The weakness of redistributional mechanisms, both globally and within developing economies, makes it imperative to directly enhance the productive incomes of poor people. Coffee farmers, generally located in the poorest countries, have suffered especially badly in recent years, and farm gate and internationally traded bean prices are now at historically low levels.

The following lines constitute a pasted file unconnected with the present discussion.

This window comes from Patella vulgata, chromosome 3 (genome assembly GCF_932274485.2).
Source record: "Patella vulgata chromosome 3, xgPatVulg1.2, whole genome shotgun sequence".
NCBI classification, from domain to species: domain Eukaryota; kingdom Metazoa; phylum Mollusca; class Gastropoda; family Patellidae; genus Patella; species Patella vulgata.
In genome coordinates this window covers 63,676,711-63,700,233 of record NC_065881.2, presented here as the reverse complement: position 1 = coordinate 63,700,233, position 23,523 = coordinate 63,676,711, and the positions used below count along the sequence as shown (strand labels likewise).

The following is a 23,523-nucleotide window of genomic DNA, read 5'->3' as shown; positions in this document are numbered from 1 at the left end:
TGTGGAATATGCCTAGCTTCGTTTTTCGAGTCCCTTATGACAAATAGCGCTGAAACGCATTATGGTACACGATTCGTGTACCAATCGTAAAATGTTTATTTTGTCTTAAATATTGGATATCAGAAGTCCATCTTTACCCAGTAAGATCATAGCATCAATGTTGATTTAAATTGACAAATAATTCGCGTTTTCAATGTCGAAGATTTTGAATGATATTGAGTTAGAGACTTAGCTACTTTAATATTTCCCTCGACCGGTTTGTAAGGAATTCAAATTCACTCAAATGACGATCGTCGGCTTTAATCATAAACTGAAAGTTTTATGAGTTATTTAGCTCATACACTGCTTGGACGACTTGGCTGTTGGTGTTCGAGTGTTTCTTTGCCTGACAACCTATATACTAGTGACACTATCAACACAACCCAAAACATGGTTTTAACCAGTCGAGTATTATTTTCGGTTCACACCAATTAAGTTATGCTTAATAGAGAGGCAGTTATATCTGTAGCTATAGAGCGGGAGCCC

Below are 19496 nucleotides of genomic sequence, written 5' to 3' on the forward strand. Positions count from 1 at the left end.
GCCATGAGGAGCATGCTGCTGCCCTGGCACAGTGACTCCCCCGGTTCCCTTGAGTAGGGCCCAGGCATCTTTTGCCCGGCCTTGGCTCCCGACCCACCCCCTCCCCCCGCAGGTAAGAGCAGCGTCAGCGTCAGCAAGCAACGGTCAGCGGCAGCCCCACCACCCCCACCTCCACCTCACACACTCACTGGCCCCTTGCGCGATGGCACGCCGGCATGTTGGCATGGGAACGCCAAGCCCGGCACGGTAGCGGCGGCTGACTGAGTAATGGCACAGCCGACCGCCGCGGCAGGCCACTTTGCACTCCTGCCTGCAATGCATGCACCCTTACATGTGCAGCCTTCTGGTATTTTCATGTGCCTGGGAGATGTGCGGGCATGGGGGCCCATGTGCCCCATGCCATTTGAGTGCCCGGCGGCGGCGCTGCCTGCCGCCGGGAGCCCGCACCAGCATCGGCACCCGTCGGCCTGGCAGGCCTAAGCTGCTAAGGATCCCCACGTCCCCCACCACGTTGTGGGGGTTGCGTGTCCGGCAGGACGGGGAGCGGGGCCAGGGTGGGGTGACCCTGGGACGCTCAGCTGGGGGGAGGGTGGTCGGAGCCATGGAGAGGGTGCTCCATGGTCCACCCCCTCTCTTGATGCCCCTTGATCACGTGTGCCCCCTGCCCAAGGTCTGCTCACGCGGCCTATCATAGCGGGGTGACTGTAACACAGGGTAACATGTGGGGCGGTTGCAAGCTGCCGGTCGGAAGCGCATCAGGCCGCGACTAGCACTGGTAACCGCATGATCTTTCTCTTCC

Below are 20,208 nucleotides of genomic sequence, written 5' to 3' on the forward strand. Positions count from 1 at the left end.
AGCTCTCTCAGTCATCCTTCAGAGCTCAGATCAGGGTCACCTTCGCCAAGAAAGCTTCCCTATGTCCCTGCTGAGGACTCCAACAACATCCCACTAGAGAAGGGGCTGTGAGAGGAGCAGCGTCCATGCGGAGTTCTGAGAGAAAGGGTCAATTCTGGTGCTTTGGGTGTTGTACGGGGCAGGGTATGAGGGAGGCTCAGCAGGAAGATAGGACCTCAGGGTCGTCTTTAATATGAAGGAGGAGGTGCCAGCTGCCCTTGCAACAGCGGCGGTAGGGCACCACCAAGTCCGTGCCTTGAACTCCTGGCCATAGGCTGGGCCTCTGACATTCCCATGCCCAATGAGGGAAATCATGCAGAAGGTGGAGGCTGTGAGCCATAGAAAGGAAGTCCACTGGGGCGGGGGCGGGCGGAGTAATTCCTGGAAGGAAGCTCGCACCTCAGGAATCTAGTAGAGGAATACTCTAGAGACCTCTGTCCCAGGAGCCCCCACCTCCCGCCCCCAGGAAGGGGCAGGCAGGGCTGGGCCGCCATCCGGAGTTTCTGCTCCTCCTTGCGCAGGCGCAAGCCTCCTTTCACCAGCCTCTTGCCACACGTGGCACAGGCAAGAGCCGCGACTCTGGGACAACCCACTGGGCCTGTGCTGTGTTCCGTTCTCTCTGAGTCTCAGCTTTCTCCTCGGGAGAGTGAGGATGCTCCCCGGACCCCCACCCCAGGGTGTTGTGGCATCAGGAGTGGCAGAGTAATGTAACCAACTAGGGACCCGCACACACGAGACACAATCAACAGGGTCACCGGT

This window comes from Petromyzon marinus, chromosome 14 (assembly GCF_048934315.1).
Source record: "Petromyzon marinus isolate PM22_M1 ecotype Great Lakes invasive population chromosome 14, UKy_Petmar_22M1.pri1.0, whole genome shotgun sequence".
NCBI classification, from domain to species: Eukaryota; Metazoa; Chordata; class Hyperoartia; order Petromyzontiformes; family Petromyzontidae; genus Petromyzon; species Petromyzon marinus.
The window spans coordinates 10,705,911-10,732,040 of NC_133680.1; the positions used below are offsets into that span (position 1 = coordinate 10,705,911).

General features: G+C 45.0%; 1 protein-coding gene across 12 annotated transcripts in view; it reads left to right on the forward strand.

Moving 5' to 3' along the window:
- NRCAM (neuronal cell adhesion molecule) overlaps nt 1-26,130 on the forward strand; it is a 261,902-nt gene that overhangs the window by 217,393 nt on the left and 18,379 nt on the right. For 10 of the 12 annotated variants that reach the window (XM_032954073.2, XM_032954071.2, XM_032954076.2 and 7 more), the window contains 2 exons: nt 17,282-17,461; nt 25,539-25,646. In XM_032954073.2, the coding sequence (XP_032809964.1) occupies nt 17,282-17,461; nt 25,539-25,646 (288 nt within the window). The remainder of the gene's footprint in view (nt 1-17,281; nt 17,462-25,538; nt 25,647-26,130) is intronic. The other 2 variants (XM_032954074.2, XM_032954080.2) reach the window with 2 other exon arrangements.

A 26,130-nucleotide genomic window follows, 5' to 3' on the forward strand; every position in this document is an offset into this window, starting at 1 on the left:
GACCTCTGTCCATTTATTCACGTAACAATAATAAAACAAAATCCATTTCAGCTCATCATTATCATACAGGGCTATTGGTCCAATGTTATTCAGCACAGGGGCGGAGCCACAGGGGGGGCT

At the same time, though, global coffee consumers are becoming more discerning. With at least as much potential taste variety as in the case of wine, final product prices are becoming more differentiated. Margins for some coffees can therefore be expected to increase significantly as consumers become more discriminating in their tastes. But who is to gain from these more differentiated prices? Analysis shows that whilst the price spread is growing in global trading markets, it is simultaneously narrowing at the farm gate. At the same time, the destruction of coffee marketing boards (largely as a result of Structural Adjustment Programmes) has had unintended effects: instead of their margins accruing to farmers, almost all of these margins are being absorbed in the high-income importing countries. Thus, left to market forces, the likelihood is that farmers will gain little from increasingly discriminating final consumer tastes. Instead it is the global branders and the supermarket chains who are likely to appropriate these growing product rents. However, if consumers can be educated to recognise that better coffees are directly linked to their place of origin rather than to their brand names, a more equal global distribution of income is likely to emerge in this value chain. This paper ends with a discussion of which stakeholders may be involved in educating final consumer tastes in an appropriate manner.